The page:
Most people will have some type of attachment wound. Go to the website Howwelove.com and take the Love Style Quiz,*  which takes about 15 minutes. This quiz will help you key in on the dysfunctional attachment style(s) that you might default to under stress:  Avoider, Pleaser, Vacillator, or Controller/Victim. “How We Love” has split the insecure attachment styles into four rather than three, but they still follow the same basic patterns.

*Warning: In order to cover the full range of situations, some of the questions in this quiz are about domestic violence. 

Attachment Style

While this quiz will show you different attachment styles that all seem negative, it’s important to view them objectively and as a useful tool to help answer the question, “What’s going on in me?”. Welcome the insight you gain as a guide to help you better understand and heal patterns of insecure attachment. The goal is earned-secure attachment.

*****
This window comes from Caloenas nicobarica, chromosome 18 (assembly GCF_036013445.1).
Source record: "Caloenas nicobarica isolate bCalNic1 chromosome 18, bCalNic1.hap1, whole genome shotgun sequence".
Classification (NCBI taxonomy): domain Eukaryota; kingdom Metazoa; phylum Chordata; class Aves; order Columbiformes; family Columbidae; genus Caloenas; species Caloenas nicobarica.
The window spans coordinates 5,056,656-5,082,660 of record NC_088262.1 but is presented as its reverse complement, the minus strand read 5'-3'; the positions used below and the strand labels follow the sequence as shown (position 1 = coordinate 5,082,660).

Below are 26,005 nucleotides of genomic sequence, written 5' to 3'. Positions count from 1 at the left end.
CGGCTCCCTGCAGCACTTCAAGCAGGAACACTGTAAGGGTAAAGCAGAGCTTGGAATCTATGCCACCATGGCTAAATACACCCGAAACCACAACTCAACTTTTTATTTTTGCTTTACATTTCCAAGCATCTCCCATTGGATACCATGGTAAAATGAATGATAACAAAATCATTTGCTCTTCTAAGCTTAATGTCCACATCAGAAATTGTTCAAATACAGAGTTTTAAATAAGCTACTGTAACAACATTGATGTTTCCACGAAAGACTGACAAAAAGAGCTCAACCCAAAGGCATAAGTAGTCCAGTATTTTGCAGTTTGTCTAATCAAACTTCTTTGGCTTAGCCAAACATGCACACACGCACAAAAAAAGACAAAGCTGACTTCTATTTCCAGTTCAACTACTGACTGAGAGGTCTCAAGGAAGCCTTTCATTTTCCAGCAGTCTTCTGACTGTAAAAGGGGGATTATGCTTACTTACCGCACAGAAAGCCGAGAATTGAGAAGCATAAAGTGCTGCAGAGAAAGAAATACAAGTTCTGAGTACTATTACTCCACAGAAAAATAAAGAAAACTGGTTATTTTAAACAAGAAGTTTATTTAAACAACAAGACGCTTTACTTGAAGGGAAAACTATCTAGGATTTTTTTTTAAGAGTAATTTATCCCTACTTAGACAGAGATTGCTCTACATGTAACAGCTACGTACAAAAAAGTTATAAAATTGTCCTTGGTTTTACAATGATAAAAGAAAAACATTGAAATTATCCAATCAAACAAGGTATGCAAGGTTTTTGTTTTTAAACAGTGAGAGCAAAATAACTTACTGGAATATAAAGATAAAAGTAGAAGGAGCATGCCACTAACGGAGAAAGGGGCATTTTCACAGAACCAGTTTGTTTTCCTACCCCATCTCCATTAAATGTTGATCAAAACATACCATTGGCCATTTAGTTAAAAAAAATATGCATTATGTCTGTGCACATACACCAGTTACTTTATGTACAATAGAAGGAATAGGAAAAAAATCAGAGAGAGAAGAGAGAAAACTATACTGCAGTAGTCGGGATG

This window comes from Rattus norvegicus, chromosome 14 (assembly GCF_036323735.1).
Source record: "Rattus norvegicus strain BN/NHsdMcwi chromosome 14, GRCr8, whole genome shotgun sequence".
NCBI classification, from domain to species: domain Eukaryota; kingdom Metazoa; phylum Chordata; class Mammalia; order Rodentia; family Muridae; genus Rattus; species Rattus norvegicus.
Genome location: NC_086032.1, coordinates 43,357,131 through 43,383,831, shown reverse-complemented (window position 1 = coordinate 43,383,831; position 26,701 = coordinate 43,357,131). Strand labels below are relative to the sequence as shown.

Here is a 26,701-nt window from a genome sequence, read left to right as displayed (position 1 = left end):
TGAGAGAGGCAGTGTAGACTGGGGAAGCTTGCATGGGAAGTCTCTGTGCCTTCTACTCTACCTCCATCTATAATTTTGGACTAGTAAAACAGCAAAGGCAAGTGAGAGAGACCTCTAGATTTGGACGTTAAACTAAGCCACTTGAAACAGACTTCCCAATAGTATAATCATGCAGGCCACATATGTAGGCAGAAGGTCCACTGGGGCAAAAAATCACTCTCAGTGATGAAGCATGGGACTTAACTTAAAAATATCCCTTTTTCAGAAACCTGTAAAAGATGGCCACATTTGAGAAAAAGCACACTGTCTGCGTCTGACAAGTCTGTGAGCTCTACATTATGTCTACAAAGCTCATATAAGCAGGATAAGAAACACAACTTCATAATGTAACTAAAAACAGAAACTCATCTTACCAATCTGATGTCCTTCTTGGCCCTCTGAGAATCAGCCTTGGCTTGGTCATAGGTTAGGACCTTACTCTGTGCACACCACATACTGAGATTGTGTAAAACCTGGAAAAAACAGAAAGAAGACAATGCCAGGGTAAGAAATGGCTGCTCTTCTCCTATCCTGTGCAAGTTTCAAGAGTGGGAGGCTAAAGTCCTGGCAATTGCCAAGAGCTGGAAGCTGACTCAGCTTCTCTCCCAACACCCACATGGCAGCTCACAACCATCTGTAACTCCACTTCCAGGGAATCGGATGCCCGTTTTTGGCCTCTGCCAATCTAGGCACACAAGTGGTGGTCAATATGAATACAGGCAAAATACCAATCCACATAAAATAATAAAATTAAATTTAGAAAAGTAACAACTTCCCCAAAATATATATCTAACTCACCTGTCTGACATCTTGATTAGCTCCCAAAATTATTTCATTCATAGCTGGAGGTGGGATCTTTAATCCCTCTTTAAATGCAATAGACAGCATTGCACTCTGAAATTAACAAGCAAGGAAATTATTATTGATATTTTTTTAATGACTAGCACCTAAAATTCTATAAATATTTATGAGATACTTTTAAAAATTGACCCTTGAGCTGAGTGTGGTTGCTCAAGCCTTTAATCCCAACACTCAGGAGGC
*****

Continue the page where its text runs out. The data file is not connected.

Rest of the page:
Baby Step 2: Invest in healing your childhood wounds and fostering healthy attachment in your kids

If you want to know more, you can buy the book How We Love Our Kids to understand the way your love style impacts your parenting. Throughout the book, you’ll uncover areas for potential growth. Be encouraged: we’ve seen many parents grow in emotional health and secure attachment, as they are a channel of God’s love and grace to their kids. 

Podcast Episode 101: Does Attachment Style Matter?

Check out Episode 101 of the Connected Families Podcast as we interview Milan and Kay Yerkovich, “Does Attachment Style Matter?”

BIG Step 3: Ask for help!

If you continue to feel stuck, seek help! A therapist can help you develop a secure attachment style, even if your parents are no longer living or you’ve lost all contact. Search for a therapist that uses attachment theory and a development model (history influences present-day behavior) in their practice.

Kay Yerkovich (co-author of How We Love Our Kids) has generously provided some extra resources to help you in your journey:

It can be a scary journey, but you and your kids are worth it! Begin the journey of healing from your childhood wounds and develop better connection not only with your children but in all your most important relationships.

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Jim and Lynne Jackson
Jim and Lynne Jackson